Urban Organics


“Irresistible: class with an edge,” Matthew Cooke of writes in a Best of 2000 Editor’s Pick for St. Germain’s Tourist, and if that makes him a yuppie, at least he’s honest. Class with an edge: alive and off-center but nary a foul breath. The hook is the illusion of the organic, the projection of a kindred interiority into crass environments. The forms change, so where Muddy Waters donned overalls in the 1960s while touring Britain, Johnny Cash sings Nick Cave and Will Oldham songs for his supper in 2000. But I’m interested here in music a shade more cappuccino-friendly. St. Germain is NPR techno, ideal for L.A.’s Morning Becomes Eclectic show on KCRW. David Gray is a Celtic wannabe with a claim to the earnest half of the Dave Matthews set. Jill Scott pins a Roots badge on her decorous soul. All three are small-scale critical and commercial hits. See, you teen-pop and rap-rock skeptics? Quality can too sell, especially when packaged as such.

The gimmick with Tourist, the second album by Ludovic Navarre, is that every song is an excursion into a different African-diaspora genre: jazz, Caribbean, r&b, Latin jazz, blues, house, dub, funk, and wherever you slot the unfortunate “So Flute.” But the CD sounds of a piece, too, a compound of samples and live Parisian musicians composed enough, in both a jazz and a club sense, to make Blue Note’s first excursion into this domain, US3, seem like schlock. It’s music for people whose beyond-postmodern convolutions now demand the auteurist inauthentic—background textures with a persuasive sense of design rather than trashiness or rainforest ambience. This predisposition used to be called Quango, but where that label’s compilers culled widely to achieve the effect, Navarre pulls it off virtually solo. True, when he needs a little vivacity he samples John Lee Hooker or Blue Note vocalist Marlena Shaw, or hires Jamaican guitarist Ernest Ranglin. But the nut is that St. Germain provide an individualized sense of order and care without demanding to be heard as personal expression.

It’s possible to call David Gray’s music a natural refinement of Everything but the Girl’s club-informed song-pop, but just as arguable that he’s working changes on stuff like Bruce Hornsby’s eternally bland “The Way It Is.” Gray, a singer-songwriter whose romanticism led him from Manchester to Wales, recorded White Ladder on his own shilling back in 1998, emphasizing stripped-down arrangements featuring the cool, jittery pulsations of his partner McLune on drums and bass. The album charted first in Ireland, then in Britain, and now gradually in the U.S. on his touring sponsor Dave Matthews’s ATO label. And deservedly so: “Please Forgive Me” is a fetching love song with Dylanesque chord changes, “Babylon” a poignant monster chorus, “Say Hello Wave Goodbye” the Van Morrison-tinged pastoralization of a Soft Cell original. Gray’s voice is pure comfort food as he warbles, “It takes a lotta love these days to keep your heart from freezing/To keep your spirit free.” White Ladder is spare and elegant, but at its core it’s an emotional massage for corporate mushbrains who’d unwind to Dan Fogelberg if their need for social differentiation didn’t push them to keep Travis on display.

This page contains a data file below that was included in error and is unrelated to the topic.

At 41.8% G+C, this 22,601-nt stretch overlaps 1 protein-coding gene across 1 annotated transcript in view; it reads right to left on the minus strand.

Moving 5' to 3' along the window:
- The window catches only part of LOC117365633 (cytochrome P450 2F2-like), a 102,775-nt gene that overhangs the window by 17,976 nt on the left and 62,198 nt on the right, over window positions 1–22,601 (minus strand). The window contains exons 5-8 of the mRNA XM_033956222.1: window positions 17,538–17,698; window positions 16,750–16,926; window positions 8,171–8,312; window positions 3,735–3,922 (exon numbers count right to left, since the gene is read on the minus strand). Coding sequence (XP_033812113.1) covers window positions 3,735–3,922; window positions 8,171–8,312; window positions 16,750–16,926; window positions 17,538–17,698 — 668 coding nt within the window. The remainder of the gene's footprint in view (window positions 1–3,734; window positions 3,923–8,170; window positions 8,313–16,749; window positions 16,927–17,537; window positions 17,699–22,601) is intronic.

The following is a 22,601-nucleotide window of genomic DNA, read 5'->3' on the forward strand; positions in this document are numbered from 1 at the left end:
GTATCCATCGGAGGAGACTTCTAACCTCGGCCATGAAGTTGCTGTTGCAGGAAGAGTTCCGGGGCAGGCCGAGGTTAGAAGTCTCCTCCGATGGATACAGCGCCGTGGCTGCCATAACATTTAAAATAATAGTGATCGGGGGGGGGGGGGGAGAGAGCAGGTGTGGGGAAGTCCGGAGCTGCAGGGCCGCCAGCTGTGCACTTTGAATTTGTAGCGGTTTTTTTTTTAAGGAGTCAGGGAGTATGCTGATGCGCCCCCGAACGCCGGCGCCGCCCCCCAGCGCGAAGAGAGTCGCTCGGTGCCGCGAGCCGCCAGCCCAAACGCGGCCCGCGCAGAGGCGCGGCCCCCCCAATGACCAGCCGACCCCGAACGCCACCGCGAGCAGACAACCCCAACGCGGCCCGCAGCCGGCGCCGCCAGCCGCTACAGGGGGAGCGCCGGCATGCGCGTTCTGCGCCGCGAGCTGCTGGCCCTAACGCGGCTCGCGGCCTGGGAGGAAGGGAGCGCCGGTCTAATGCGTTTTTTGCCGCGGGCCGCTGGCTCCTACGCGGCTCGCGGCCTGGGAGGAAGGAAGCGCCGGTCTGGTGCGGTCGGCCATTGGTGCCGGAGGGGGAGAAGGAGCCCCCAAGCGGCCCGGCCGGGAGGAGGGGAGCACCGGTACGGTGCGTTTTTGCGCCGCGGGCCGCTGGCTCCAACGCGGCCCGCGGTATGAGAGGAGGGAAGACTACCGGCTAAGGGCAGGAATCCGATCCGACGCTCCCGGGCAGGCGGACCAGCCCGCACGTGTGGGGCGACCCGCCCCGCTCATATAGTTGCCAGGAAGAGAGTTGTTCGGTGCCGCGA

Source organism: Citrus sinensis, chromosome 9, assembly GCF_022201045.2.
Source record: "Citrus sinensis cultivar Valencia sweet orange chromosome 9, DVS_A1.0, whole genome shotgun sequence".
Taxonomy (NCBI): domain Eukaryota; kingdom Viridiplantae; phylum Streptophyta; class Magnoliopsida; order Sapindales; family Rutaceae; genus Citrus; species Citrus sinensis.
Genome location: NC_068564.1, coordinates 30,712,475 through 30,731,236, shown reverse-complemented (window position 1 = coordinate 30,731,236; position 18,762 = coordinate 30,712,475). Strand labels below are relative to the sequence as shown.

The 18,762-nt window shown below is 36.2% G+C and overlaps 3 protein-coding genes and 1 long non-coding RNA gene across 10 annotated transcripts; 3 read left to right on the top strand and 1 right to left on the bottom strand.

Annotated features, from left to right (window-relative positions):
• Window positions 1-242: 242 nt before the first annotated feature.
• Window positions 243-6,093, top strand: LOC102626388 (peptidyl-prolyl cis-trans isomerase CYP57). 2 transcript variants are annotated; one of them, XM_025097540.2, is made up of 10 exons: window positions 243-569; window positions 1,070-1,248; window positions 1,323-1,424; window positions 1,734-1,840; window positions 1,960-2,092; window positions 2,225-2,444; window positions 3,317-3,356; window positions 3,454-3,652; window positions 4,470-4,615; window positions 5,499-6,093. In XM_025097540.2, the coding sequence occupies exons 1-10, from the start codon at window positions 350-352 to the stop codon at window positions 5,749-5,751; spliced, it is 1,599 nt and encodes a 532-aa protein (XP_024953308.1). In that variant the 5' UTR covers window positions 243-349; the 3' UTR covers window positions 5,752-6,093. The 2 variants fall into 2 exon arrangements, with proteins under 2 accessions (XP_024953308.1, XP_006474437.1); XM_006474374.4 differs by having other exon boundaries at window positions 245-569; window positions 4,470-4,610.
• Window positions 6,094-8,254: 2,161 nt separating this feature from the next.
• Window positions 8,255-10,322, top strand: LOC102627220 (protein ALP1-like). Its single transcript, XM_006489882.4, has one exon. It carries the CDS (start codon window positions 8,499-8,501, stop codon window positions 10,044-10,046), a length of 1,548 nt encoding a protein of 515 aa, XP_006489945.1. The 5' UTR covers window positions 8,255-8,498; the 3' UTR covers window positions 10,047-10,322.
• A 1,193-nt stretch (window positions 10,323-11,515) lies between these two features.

The charm of Jill Scott is that she’s bourgie and boho in equal proportions: Listen to how she turns cleaning her house into the sensual act of an Isadora Duncan in “The Way.” The thank-you list in the credits includes her eighth-grade English teacher and the Canadian cast of Rent. As a singer, she’s a self-conscious poet, setting lovelorn scenarios in a world where you listen to hip-hop coming home from the theater or symphony. (Why not? Don’t you?) When she hones this sensibility into a playful lyric, the results can be as bravura as anything released this year, like “Exclusively,” where she rolls out of bed after sex, and the woman at the grocery store clucks at her purchases and IDs the man she’s about to make breakfast for by smell. Or “Love Rain,” in which a cad picks her up talking Mumia, reparations, and vintage sneakers.

Scott, a Philadelphia native, got noticed when she wrote “You Got Me,” the Roots hit sung by Erykah Badu. She’s not as innately bizarre as Badu—Scott’s pose seems more stylized, like she’s itemizing her credentials—and the grooves her producers have come up with don’t cut as deep as Badu’s latest. More variety along the lines of the algebraic flamenco-funk “One is the Magic #” would have kept sequences like “He Loves Me” and “It’s Love” from bogging down. But Scott is canny. She speaks and sings her lyrics, knows how to hit every word like it’s capitalized one moment, then croon wordless passion; she segues from biblical citation to pulling out her earrings and going off in a rival’s face. This year, she’s the class of the classy.